I think that if your code is used as 'proof' drug/product has undergone simulations and is 100% effective, then it should be published with the paper.

Peer review tho' is a farce ...see how Climactic Change was used to allow certain papers to be 'published' so they could be used by the IPCC.
Do a search for 'CASPER and the Jesus Paper' if you don't believe

rossmeissl said...

I think John is exactly right about this. I gave a talk about this back in September, trying to argue that, especially with climate science, where methodologies are evolving constantly, the key assurance to quality is transparency. My company, Brighter Planet, does real-time carbon calculations via web services, so this is an ongoing concern for us. The steps we've taken so far:

* We release all of our carbon models as open-source code under the AGPL.

* We provide custom-generated methodology documentation like this for every one of our calculations.

* We're using Rocco to do literate-style documentation of our methodologies, with specific focus on compliance with standard carbon accounting protocols.

The sad truth is that if you enter the same input data into each of the hundreds of carbon calculation software packages available now, you're going to get a different answer each time. To be fair, all science is uncertain, so this is somewhat to be expected. But with transparency--especially documentation and open-source code--at least we'll know why.

ZT said...

Bogus arguments in favor of 'hiding' code abound. For example there is a claim in the Mann inquiry that...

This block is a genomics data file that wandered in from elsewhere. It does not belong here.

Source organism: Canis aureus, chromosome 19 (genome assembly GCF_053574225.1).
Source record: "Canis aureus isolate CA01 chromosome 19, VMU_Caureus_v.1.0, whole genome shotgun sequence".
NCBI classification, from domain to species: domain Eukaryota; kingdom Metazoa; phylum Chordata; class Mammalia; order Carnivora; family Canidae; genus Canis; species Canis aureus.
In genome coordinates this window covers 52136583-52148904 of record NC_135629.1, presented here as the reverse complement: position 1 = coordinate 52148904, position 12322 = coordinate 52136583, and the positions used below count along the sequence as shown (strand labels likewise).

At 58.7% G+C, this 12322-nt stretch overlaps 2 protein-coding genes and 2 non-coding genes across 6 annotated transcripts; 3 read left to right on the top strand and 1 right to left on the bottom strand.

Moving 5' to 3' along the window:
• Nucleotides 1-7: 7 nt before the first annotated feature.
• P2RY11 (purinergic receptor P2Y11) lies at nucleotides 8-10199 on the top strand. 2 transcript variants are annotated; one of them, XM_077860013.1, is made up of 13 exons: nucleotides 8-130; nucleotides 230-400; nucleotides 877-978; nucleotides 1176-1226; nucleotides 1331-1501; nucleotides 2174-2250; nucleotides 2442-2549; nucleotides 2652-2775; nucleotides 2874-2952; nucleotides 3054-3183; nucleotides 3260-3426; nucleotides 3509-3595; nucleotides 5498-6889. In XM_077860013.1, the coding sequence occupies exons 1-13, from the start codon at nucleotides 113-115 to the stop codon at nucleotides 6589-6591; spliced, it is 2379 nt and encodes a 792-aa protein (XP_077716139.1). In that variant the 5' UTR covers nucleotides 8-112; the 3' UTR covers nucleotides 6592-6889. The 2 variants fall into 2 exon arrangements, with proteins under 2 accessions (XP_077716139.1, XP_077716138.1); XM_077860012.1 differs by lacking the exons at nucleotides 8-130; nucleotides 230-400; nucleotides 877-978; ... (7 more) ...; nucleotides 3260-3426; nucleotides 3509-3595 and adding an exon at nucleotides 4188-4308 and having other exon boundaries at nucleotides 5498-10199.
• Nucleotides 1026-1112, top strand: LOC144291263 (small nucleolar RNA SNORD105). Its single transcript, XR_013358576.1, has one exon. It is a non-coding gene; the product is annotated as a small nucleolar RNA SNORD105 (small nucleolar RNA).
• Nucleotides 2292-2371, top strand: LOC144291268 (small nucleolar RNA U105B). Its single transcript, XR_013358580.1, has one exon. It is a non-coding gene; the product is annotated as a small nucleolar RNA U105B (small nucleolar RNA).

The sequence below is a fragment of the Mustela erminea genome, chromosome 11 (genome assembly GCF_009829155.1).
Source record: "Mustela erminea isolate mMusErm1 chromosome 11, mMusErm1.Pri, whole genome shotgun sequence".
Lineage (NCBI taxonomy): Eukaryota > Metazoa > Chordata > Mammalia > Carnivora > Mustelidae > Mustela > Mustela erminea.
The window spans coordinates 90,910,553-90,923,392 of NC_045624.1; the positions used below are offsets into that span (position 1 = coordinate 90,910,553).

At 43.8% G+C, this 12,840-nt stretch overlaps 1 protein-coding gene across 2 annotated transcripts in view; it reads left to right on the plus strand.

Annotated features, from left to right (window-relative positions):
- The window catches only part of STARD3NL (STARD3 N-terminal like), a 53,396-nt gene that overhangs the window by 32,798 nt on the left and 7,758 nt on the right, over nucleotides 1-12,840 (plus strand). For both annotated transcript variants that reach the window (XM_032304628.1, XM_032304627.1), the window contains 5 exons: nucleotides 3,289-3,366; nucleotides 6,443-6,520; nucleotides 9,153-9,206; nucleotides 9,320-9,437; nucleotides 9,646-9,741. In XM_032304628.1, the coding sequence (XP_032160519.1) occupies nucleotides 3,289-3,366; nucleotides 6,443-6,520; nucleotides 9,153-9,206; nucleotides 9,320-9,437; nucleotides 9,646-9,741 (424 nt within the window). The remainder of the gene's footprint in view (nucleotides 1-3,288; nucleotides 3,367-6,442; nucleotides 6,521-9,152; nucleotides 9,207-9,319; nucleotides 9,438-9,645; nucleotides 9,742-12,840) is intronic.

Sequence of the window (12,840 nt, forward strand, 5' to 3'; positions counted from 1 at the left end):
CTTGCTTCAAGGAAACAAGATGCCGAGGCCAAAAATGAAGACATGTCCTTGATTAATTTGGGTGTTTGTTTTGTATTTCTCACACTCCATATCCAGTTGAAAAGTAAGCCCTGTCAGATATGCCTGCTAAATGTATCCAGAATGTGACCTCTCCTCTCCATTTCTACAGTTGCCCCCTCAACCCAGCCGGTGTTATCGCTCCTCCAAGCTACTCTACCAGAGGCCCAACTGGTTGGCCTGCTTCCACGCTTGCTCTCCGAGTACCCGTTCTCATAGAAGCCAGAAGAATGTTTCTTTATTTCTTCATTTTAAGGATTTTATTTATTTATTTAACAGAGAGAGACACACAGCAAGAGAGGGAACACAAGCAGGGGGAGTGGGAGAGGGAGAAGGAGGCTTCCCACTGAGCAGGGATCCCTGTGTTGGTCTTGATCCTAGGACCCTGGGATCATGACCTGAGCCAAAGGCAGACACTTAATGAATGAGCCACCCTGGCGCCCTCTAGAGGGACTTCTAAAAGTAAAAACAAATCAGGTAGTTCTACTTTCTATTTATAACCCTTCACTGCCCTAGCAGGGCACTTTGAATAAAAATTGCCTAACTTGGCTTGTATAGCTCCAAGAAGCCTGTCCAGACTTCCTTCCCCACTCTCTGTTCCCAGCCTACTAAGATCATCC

‘Moreover, because he [Mann] developed his source codes using a specific programming language (FORTRAN 77), these codes were not likely to compile and run on computer systems different from the ones on which they were developed (e.g., different processor makes/models, different
operating systems, different compilers, different compiler optimizations).’

Which is utter nonsense.

Scientific fortran 77 programs are portable – hence people publish books like ‘Numerical Recipes in Fortran-77′

For reference, the full Mann whitewashing is available here:

Mike said...

The problem with any program code of significant size and complexity is that it probably has bugs. This is something that the computer science fraternity have been grappling with for some time.

It concerns me that many scientific papers now rely on computer programs - "simulations", "models". The published science is going to be no better than the quality of the programs.

Yet, I have not often seen scientists using the sorts of techniques that computer professionals use to combat buggy code - eg. test driven development, thorough test suites at unit and at functional level. Even open source, with open scrutiny of all code is yet another good technique.

Add to that is the use of programming languages that have lower productivity and higher bug rates than some of the more "modern" languages which have been created to make code development easier and more reliable (Fortran comes to mind as one of the older less reliable languages...).

It seems to me as if scientists need to get more advice and help from their brethren in the computer science field...

jeremyrainman said...

The argument that others might simply copy your code to replicate your work is utter nonsense.

When you publish, you are both opening your methods to public scrutiny AND you are putting your original work in print with a date on it so that it becomes clear who came up with what method first. Science has *always* worked this way. The algorithms used in data-crunching software are no different.

For the argument of protecting one's own methods from the unscrupulous to work, we would have to ensure that NO scientists share their code. This in turn means that no scientists who deal primarily in code-driven research could accurately share their methods with others. I think you should be able to see where I'm going by now. If scientists cannot fully share their methods with others, SCIENCE DOESN'T ADVANCE.